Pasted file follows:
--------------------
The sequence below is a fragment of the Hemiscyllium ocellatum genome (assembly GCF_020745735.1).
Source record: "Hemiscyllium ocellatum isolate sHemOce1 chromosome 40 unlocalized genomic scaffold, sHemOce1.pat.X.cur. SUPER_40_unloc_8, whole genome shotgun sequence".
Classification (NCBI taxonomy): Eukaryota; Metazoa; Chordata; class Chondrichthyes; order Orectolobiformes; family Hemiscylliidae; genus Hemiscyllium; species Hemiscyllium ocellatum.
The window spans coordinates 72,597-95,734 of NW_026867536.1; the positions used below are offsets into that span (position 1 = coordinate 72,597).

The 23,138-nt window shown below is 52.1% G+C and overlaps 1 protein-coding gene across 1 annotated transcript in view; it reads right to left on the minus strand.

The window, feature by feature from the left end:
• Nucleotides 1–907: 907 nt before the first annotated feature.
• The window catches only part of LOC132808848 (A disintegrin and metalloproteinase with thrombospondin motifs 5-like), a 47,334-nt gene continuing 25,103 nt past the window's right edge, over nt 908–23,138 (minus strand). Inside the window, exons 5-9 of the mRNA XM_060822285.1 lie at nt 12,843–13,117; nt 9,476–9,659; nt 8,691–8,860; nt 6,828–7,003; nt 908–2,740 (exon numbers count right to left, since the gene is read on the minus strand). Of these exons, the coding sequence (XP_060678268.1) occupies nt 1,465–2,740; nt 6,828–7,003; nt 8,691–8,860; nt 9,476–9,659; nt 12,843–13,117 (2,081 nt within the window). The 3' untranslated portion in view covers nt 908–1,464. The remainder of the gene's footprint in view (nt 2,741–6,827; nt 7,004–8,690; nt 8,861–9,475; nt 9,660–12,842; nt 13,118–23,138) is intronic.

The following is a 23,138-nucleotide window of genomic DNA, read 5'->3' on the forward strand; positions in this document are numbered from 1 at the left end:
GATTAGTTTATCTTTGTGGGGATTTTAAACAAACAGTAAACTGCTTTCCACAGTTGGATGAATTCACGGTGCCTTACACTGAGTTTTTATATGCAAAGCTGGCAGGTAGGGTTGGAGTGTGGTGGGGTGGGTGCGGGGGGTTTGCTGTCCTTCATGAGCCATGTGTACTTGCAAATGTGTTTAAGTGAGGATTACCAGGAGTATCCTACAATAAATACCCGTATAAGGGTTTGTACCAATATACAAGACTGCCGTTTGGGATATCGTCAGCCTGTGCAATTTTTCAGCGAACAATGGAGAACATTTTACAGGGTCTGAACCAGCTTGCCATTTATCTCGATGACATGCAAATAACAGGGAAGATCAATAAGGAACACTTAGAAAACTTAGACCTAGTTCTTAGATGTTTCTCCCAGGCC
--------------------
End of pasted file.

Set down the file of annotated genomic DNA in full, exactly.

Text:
The sequence below is a fragment of the Hemiscyllium ocellatum genome (assembly GCF_020745735.1).
Source record: "Hemiscyllium ocellatum isolate sHemOce1 chromosome 40 unlocalized genomic scaffold, sHemOce1.pat.X.cur. SUPER_40_unloc_8, whole genome shotgun sequence".
Classification (NCBI taxonomy): Eukaryota; Metazoa; Chordata; class Chondrichthyes; order Orectolobiformes; family Hemiscylliidae; genus Hemiscyllium; species Hemiscyllium ocellatum.
The window spans coordinates 72,597-95,734 of NW_026867536.1; the positions used below are offsets into that span (position 1 = coordinate 72,597).

The 23,138-nt window shown below is 52.1% G+C and overlaps 1 protein-coding gene across 1 annotated transcript in view; it reads right to left on the minus strand.

The window, feature by feature from the left end:
• Nucleotides 1–907: 907 nt before the first annotated feature.
• The window catches only part of LOC132808848 (A disintegrin and metalloproteinase with thrombospondin motifs 5-like), a 47,334-nt gene continuing 25,103 nt past the window's right edge, over nt 908–23,138 (minus strand). Inside the window, exons 5-9 of the mRNA XM_060822285.1 lie at nt 12,843–13,117; nt 9,476–9,659; nt 8,691–8,860; nt 6,828–7,003; nt 908–2,740 (exon numbers count right to left, since the gene is read on the minus strand). Of these exons, the coding sequence (XP_060678268.1) occupies nt 1,465–2,740; nt 6,828–7,003; nt 8,691–8,860; nt 9,476–9,659; nt 12,843–13,117 (2,081 nt within the window). The 3' untranslated portion in view covers nt 908–1,464. The remainder of the gene's footprint in view (nt 2,741–6,827; nt 7,004–8,690; nt 8,861–9,475; nt 9,660–12,842; nt 13,118–23,138) is intronic.

The following is a 23,138-nucleotide window of genomic DNA, read 5'->3' on the forward strand; positions in this document are numbered from 1 at the left end:
GATTAGTTTATCTTTGTGGGGATTTTAAACAAACAGTAAACTGCTTTCCACAGTTGGATGAATTCACGGTGCCTTACACTGAGTTTTTATATGCAAAGCTGGCAGGTAGGGTTGGAGTGTGGTGGGGTGGGTGCGGGGGGTTTGCTGTCCTTCATGAGCCATGTGTACTTGCAAATGTGTTTAAGTGAGGATTACCAGGAGTATCCTACAATAAATACCCGTATAAGGGTTTGTACCAATATACAAGACTGCCGTTTGGGATATCGTCAGCCTGTGCAATTTTTCAGCGAACAATGGAGAACATTTTACAGGGTCTGAACCAGCTTGCCATTTATCTCGATGACATGCAAATAACAGGGAAGATCAATAAGGAACACTTAGAAAACTTAGACCTAGTTCTTAGATGTTTCTCCCAGGCC